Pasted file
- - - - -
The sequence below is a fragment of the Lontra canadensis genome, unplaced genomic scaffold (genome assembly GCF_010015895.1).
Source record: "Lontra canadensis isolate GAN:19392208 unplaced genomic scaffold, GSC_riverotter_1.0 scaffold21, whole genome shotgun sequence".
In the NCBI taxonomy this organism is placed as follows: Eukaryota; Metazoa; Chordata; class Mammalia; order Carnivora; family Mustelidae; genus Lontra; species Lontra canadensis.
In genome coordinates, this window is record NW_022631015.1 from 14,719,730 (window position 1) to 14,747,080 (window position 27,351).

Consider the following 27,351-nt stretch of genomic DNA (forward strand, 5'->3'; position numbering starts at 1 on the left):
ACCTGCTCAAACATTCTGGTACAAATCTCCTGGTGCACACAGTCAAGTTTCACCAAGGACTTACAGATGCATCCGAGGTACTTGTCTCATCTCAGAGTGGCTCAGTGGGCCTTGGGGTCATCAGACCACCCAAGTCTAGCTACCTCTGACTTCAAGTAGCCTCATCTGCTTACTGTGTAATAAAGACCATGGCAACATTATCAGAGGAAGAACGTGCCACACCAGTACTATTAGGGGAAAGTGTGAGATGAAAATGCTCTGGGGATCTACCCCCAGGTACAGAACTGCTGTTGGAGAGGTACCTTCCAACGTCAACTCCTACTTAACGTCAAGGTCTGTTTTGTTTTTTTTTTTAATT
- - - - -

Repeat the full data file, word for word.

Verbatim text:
The sequence below is a fragment of the Lontra canadensis genome, unplaced genomic scaffold (genome assembly GCF_010015895.1).
Source record: "Lontra canadensis isolate GAN:19392208 unplaced genomic scaffold, GSC_riverotter_1.0 scaffold21, whole genome shotgun sequence".
In the NCBI taxonomy this organism is placed as follows: Eukaryota; Metazoa; Chordata; class Mammalia; order Carnivora; family Mustelidae; genus Lontra; species Lontra canadensis.
In genome coordinates, this window is record NW_022631015.1 from 14,719,730 (window position 1) to 14,747,080 (window position 27,351).

Consider the following 27,351-nt stretch of genomic DNA (forward strand, 5'->3'; position numbering starts at 1 on the left):
ACCTGCTCAAACATTCTGGTACAAATCTCCTGGTGCACACAGTCAAGTTTCACCAAGGACTTACAGATGCATCCGAGGTACTTGTCTCATCTCAGAGTGGCTCAGTGGGCCTTGGGGTCATCAGACCACCCAAGTCTAGCTACCTCTGACTTCAAGTAGCCTCATCTGCTTACTGTGTAATAAAGACCATGGCAACATTATCAGAGGAAGAACGTGCCACACCAGTACTATTAGGGGAAAGTGTGAGATGAAAATGCTCTGGGGATCTACCCCCAGGTACAGAACTGCTGTTGGAGAGGTACCTTCCAACGTCAACTCCTACTTAACGTCAAGGTCTGTTTTGTTTTTTTTTTTAATT